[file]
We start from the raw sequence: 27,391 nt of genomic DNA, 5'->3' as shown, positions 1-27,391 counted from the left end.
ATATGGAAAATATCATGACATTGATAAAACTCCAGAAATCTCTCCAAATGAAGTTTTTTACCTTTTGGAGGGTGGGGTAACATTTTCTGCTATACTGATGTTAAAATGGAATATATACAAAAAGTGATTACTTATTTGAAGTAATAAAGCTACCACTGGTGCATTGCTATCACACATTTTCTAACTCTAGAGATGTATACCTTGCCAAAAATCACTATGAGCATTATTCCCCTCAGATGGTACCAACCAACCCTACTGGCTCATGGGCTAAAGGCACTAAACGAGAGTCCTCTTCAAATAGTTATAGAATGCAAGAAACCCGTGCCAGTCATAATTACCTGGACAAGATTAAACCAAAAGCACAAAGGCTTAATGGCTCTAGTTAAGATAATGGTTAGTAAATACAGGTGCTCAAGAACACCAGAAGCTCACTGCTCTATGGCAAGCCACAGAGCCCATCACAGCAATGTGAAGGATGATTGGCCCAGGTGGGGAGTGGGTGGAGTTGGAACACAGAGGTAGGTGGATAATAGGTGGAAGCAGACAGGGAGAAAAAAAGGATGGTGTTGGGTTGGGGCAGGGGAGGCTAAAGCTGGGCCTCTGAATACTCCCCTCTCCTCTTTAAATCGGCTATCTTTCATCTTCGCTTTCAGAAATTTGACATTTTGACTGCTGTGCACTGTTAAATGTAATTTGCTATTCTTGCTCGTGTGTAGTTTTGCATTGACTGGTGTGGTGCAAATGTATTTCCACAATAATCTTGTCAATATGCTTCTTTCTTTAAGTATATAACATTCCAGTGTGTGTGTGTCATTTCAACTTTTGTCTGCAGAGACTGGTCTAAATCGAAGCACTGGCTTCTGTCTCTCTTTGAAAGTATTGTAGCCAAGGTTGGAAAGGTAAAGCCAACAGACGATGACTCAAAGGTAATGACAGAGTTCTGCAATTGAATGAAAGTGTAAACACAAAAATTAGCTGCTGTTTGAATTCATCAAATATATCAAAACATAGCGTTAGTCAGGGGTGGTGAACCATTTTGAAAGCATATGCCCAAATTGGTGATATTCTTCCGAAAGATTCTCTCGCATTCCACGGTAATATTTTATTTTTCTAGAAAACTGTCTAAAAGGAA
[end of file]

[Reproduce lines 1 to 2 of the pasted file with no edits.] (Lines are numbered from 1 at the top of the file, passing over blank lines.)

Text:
We start from the raw sequence: 27,391 nt of genomic DNA, 5'->3' as shown, positions 1-27,391 counted from the left end.
ATATGGAAAATATCATGACATTGATAAAACTCCAGAAATCTCTCCAAATGAAGTTTTTTACCTTTTGGAGGGTGGGGTAACATTTTCTGCTATACTGATGTTAAAATGGAATATATACAAAAAGTGATTACTTATTTGAAGTAATAAAGCTACCACTGGTGCATTGCTATCACACATTTTCTAACTCTAGAGATGTATACCTTGCCAAAAATCACTATGAGCATTATTCCCCTCAGATGGTACCAACCAACCCTACTGGCTCATGGGCTAAAGGCACTAAACGAGAGTCCTCTTCAAATAGTTATAGAATGCAAGAAACCCGTGCCAGTCATAATTACCTGGACAAGATTAAACCAAAAGCACAAAGGCTTAATGGCTCTAGTTAAGATAATGGTTAGTAAATACAGGTGCTCAAGAACACCAGAAGCTCACTGCTCTATGGCAAGCCACAGAGCCCATCACAGCAATGTGAAGGATGATTGGCCCAGGTGGGGAGTGGGTGGAGTTGGAACACAGAGGTAGGTGGATAATAGGTGGAAGCAGACAGGGAGAAAAAAAGGATGGTGTTGGGTTGGGGCAGGGGAGGCTAAAGCTGGGCCTCTGAATACTCCCCTCTCCTCTTTAAATCGGCTATCTTTCATCTTCGCTTTCAGAAATTTGACATTTTGACTGCTGTGCACTGTTAAATGTAATTTGCTATTCTTGCTCGTGTGTAGTTTTGCATTGACTGGTGTGGTGCAAATGTATTTCCACAATAATCTTGTCAATATGCTTCTTTCTTTAAGTATATAACATTCCAGTGTGTGTGTGTCATTTCAACTTTTGTCTGCAGAGACTGGTCTAAATCGAAGCACTGGCTTCTGTCTCTCTTTGAAAGTATTGTAGCCAAGGTTGGAAAGGTAAAGCCAACAGACGATGACTCAAAGGTAATGACAGAGTTCTGCAATTGAATGAAAGTGTAAACACAAAAATTAGCTGCTGTTTGAATTCATCAAATATATCAAAACATAGCGTTAGTCAGGGGTGGTGAACCATTTTGAAAGCATATGCCCAAATTGGTGATATTCTTCCGAAAGATTCTCTCGCATTCCACGGTAATATTTTATTTTTCTAGAAAACTGTCTAAAAGGAA